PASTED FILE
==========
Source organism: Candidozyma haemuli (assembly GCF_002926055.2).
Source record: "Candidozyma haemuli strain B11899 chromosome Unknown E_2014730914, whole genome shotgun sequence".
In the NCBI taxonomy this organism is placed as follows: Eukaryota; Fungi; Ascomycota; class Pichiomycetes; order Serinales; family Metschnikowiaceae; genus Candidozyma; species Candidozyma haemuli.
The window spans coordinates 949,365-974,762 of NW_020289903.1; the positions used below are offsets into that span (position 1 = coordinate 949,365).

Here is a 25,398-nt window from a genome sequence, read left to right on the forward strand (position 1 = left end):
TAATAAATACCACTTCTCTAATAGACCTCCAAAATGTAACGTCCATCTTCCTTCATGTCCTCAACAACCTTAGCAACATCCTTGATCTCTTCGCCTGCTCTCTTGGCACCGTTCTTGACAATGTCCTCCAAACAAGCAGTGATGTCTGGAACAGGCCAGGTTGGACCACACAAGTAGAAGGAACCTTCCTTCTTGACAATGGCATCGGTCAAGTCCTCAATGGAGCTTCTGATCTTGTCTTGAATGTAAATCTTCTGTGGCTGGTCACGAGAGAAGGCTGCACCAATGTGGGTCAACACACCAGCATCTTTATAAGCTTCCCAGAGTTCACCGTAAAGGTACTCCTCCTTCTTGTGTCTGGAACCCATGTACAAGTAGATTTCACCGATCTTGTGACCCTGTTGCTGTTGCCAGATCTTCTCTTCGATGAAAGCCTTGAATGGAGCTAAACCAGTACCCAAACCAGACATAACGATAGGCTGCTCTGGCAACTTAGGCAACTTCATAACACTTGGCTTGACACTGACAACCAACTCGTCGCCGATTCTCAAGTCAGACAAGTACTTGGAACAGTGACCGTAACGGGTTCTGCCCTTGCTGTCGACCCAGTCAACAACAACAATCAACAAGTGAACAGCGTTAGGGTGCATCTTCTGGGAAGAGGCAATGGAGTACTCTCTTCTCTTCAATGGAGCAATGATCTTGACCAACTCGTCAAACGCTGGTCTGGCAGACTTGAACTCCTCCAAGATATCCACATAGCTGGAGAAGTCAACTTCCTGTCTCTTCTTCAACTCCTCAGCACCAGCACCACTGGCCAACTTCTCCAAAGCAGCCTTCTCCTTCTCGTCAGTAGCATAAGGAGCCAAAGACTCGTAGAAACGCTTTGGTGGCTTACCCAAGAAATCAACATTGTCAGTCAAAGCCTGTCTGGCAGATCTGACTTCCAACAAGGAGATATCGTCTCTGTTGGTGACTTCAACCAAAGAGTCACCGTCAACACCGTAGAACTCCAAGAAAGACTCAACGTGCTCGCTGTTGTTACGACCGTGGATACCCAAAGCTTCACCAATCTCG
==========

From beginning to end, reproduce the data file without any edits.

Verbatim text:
Source organism: Candidozyma haemuli (assembly GCF_002926055.2).
Source record: "Candidozyma haemuli strain B11899 chromosome Unknown E_2014730914, whole genome shotgun sequence".
In the NCBI taxonomy this organism is placed as follows: Eukaryota; Fungi; Ascomycota; class Pichiomycetes; order Serinales; family Metschnikowiaceae; genus Candidozyma; species Candidozyma haemuli.
The window spans coordinates 949,365-974,762 of NW_020289903.1; the positions used below are offsets into that span (position 1 = coordinate 949,365).

Here is a 25,398-nt window from a genome sequence, read left to right on the forward strand (position 1 = left end):
TAATAAATACCACTTCTCTAATAGACCTCCAAAATGTAACGTCCATCTTCCTTCATGTCCTCAACAACCTTAGCAACATCCTTGATCTCTTCGCCTGCTCTCTTGGCACCGTTCTTGACAATGTCCTCCAAACAAGCAGTGATGTCTGGAACAGGCCAGGTTGGACCACACAAGTAGAAGGAACCTTCCTTCTTGACAATGGCATCGGTCAAGTCCTCAATGGAGCTTCTGATCTTGTCTTGAATGTAAATCTTCTGTGGCTGGTCACGAGAGAAGGCTGCACCAATGTGGGTCAACACACCAGCATCTTTATAAGCTTCCCAGAGTTCACCGTAAAGGTACTCCTCCTTCTTGTGTCTGGAACCCATGTACAAGTAGATTTCACCGATCTTGTGACCCTGTTGCTGTTGCCAGATCTTCTCTTCGATGAAAGCCTTGAATGGAGCTAAACCAGTACCCAAACCAGACATAACGATAGGCTGCTCTGGCAACTTAGGCAACTTCATAACACTTGGCTTGACACTGACAACCAACTCGTCGCCGATTCTCAAGTCAGACAAGTACTTGGAACAGTGACCGTAACGGGTTCTGCCCTTGCTGTCGACCCAGTCAACAACAACAATCAACAAGTGAACAGCGTTAGGGTGCATCTTCTGGGAAGAGGCAATGGAGTACTCTCTTCTCTTCAATGGAGCAATGATCTTGACCAACTCGTCAAACGCTGGTCTGGCAGACTTGAACTCCTCCAAGATATCCACATAGCTGGAGAAGTCAACTTCCTGTCTCTTCTTCAACTCCTCAGCACCAGCACCACTGGCCAACTTCTCCAAAGCAGCCTTCTCCTTCTCGTCAGTAGCATAAGGAGCCAAAGACTCGTAGAAACGCTTTGGTGGCTTACCCAAGAAATCAACATTGTCAGTCAAAGCCTGTCTGGCAGATCTGACTTCCAACAAGGAGATATCGTCTCTGTTGGTGACTTCAACCAAAGAGTCACCGTCAACACCGTAGAACTCCAAGAAAGACTCAACGTGCTCGCTGTTGTTACGACCGTGGATACCCAAAGCTTCACCAATCTCG